Biochemical and Biophysical Research Communications 10/2014; 453(4):833-838. DOI:10.1016/j.bbrc.2014.10.047 · 2.28 Impact Factor
  • Source
    • "The recent literature abounds in examples of the key role played by miRNAs in determining cell fate. Their fundamental importance is particularly well defined with regard to cancer emergence , progression, and response to therapy (Gabriely et al., 2011; Hurst et al., 2009; Iorio and Croce, 2012; Ma et al., 2007; Nicoloso et al., 2009). Consequently, miRNAs represent promising candidates as targets of therapeutic intervention, highlighting the importance of developing miRNA detection methods for preclinical/clinical applications. "
    [Show abstract] [Hide abstract]
    ABSTRACT: We describe a technology for the profiling of miRNA expression in intact cells. The technology is based on sensor oligonucleotides that are cleavable, completely complementary to a target miRNA, and dual-labeled with a fluorescent dye and a quencher. Upon entering the cell, the sensor oligonucleotide binds its specific miRNA target through complementary base-pairing. This triggers assembly of the endogenous RNA Induced Silencing Complex (RISC) around the miRNA-sensor duplex and cleavage of the sensor oligonucleotide, resulting in separation between the dye and quencher, and a fluorescence turn-on. In the presented feasibility studies, we focus on a specific miRNA (miR-10b) implicated in breast cancer metastasis. Using a human breast adenocarcinoma cell line, we illustrate the application of this technology for miRNA detection with nanomolar sensitivity in both a cell-free system and intact cells.
    Chemistry & biology 01/2014; 21(2). DOI:10.1016/j.chembiol.2013.12.007 · 6.59 Impact Factor
  • Source
    • "The total amount of cellular miRNAs that was detected in our preparations was markedly low, and only very few showed considerable enrichment in the SIV-sample. The most prominent candidate, hsa-miRNA-10b, has been described to promote metastasis formation [50] and glioma growth [51], but has not been reported in the context of retroviral biology. Using the miRanda prediction tool [52], we found two putative binding sites for miR-10b on the SIV genome, but only when using relatively weak filtering options. "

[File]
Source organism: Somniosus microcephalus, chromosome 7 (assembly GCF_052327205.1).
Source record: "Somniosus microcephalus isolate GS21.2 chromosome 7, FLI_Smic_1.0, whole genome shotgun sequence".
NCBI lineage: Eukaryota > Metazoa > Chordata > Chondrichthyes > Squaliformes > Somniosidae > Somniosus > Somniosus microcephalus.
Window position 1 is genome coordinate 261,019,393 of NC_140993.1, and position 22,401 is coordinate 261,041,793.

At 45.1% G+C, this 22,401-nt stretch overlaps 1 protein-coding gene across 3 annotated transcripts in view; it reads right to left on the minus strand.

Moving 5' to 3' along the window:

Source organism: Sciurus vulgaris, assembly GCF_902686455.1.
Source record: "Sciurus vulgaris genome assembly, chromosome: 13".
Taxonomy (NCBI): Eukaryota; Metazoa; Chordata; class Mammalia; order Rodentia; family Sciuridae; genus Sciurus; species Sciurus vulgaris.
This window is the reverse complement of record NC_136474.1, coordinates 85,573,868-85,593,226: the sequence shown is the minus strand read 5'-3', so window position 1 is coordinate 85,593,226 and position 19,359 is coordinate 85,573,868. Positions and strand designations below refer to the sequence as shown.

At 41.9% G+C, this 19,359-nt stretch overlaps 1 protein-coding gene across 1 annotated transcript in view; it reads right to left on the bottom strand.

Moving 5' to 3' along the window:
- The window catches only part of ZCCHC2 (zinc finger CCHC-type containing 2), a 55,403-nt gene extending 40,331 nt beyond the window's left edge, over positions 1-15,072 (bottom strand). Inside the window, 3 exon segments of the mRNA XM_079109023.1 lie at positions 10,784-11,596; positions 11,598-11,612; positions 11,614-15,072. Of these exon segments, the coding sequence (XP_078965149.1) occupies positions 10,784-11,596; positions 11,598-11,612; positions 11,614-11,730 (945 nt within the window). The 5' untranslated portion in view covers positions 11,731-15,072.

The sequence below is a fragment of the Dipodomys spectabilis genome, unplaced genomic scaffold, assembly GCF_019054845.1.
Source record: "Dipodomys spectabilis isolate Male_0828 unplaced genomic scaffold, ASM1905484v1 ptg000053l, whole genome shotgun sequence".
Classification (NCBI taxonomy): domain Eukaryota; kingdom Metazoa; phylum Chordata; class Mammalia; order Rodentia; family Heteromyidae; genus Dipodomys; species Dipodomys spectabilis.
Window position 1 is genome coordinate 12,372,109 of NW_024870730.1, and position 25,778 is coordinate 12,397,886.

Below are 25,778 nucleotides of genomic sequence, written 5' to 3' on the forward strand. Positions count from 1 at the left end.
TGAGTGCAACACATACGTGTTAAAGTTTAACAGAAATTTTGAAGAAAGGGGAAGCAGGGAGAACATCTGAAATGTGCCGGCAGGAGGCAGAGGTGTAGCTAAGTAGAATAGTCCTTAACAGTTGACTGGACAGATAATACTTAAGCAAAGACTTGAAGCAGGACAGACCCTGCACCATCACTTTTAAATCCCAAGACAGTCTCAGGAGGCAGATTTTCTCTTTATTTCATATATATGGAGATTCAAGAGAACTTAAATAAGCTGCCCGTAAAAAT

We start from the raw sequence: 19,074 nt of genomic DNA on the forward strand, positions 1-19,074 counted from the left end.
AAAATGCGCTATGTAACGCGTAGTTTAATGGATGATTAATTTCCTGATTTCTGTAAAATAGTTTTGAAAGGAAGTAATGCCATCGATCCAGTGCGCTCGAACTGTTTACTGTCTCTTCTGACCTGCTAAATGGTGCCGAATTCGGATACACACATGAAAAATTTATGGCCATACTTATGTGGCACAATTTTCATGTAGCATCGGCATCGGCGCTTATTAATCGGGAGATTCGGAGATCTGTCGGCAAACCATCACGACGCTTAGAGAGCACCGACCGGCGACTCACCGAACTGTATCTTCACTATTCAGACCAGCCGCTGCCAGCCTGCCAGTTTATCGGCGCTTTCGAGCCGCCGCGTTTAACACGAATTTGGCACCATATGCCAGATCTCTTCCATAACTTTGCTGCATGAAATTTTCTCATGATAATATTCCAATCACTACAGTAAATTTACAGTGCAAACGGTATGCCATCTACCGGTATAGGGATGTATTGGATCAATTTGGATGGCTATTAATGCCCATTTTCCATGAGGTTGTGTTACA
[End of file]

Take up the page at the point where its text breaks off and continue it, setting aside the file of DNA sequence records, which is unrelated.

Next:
[Show abstract] [Hide abstract]
    ABSTRACT: Recent evidence indicates that regulatory small non-coding RNAs are not only components of eukaryotic cells and vesicles, but also reside within a number of different viruses including retroviral particles. Using ultra-deep sequencing we have comprehensively analyzed the content of simian immunodeficiency virions (SIV), which were compared to mock-control preparations. Our analysis revealed that more than 428,000 sequence reads matched the SIV mac239 genome sequence. Among these we could identify 12 virus-derived small RNAs (vsRNAs) that were highly abundant. Beside known retrovirus-enriched small RNAs, like 7SL-RNA, tRNA(Lys3) and tRNA(Lys) isoacceptors, we also identified defined fragments derived from small ILF3/NF90-associated RNA snaR-A14, that were enriched more than 50 fold in SIV. We also found evidence that small nucleolar RNAs U2 and U12 were underrepresented in the SIV preparation, indicating that the relative number or the content of co-isolated exosomes was changed upon infection. Our comprehensive atlas of SIV-incorporated small RNAs provides a refined picture of the composition of retrovirions, which gives novel insights into viral packaging.
    PLoS ONE 09/2013; 8(9):e75063. DOI:10.1371/journal.pone.0075063 · 3.23 Impact Factor
Show more